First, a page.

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https://www.duolingo.com/jzlcdh

When to use: i. -ış, -iş, -uş, -üş ii. -me, -ma iii. -mek, -mak

jzlcdh
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According to the notes at https://www.duolingo.com/skill/tr/Gerunds

"The first groups are mostly gerunds and the last one is mostly infinitives. But the one in the middle can be used as both gerunds and infinitives depending on the sentence. Unfortunately there are no distinct rules to select the correct suffix for making a gerund or infinitive, it all depends on experience."

1) Does the first sentence mean:

a) "The first groups are mostly translated to gerunds and the last one is mostly translated to infinitives."

or

b) does the word gerund mean the definition in Wikipedia: "As applied to Turkish, it refers to a large number of verb endings subject to vowel harmony and sometimes used in conjunction with postpositions. Turkish gerunds may act as an adverb or constitute a part of an (adverbial) clause."? If so I cannot understand the meaning of the sentence:can anyone else?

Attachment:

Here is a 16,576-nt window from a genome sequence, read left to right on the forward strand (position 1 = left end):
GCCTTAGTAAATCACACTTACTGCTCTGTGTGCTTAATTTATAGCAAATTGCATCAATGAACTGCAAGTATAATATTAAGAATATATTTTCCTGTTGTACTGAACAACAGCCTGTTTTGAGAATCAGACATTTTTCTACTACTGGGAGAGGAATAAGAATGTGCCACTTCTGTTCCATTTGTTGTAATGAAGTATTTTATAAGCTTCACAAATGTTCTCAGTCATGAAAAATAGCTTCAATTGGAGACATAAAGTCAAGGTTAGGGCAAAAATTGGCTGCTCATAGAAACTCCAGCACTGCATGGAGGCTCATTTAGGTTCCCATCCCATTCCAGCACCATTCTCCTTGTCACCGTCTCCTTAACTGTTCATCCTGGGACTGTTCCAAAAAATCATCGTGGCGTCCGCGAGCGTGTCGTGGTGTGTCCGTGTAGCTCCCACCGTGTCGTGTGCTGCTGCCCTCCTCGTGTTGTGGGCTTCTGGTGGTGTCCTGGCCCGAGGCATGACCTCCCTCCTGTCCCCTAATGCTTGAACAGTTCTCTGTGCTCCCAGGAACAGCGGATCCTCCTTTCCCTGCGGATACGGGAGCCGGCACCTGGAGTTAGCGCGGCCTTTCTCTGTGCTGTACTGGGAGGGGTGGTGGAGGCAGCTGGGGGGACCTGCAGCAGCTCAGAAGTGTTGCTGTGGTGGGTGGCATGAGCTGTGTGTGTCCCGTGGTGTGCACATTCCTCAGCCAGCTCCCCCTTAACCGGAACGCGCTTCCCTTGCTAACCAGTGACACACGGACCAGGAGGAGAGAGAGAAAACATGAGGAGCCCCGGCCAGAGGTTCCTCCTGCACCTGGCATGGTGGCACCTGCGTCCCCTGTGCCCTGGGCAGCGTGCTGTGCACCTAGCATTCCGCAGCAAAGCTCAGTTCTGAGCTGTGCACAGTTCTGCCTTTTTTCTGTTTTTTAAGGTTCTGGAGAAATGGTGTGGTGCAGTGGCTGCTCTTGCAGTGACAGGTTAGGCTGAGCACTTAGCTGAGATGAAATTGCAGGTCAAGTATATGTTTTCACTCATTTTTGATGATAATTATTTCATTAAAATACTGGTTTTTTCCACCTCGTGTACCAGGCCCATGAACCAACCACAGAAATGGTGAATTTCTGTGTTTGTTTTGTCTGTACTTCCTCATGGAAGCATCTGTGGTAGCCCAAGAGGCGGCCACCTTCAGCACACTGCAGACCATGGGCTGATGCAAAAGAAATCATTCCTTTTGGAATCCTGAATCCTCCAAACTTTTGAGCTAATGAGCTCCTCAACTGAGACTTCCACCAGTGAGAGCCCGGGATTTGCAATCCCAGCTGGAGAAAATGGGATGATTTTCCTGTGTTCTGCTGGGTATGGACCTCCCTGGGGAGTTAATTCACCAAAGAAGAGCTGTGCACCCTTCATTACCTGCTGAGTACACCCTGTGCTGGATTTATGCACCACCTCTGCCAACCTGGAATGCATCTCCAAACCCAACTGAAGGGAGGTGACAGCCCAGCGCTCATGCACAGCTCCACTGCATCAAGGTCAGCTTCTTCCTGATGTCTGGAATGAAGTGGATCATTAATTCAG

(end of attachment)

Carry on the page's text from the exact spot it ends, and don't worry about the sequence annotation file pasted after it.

2) As "it all depends on experience" could the examples at http://tr.wikipedia.org/wiki/Zarf-fiil be translated and added? If they are not suitable could some other examples be added so we can gain experience?

3 years ago

3 Comments


https://www.duolingo.com/RedLingon

All of the examples given in the Wikipedia page in English about gerunds would be translated using nominal verbs (I'm not sure if this is how it is called.), the suffixes: -mA, Iş and -mAk. Zarf-fiil is used to make relative clauses. I cannot browse the duo page about gerunds but i think it is about these nominal verbs. Adverbial clauses are completely different.

3 years ago

https://www.duolingo.com/Ektoraskan

a) is the correct one.

It simply means: Usually you translate the first group with the "-ing" in English, and the last group with the "to + verb". The second group can be translated either way depending on the context.

That's how I understand it.

3 years ago

https://www.duolingo.com/jzlcdh
jzlcdh
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OK thanks. So any chance of adding more sentences for practice?

3 years ago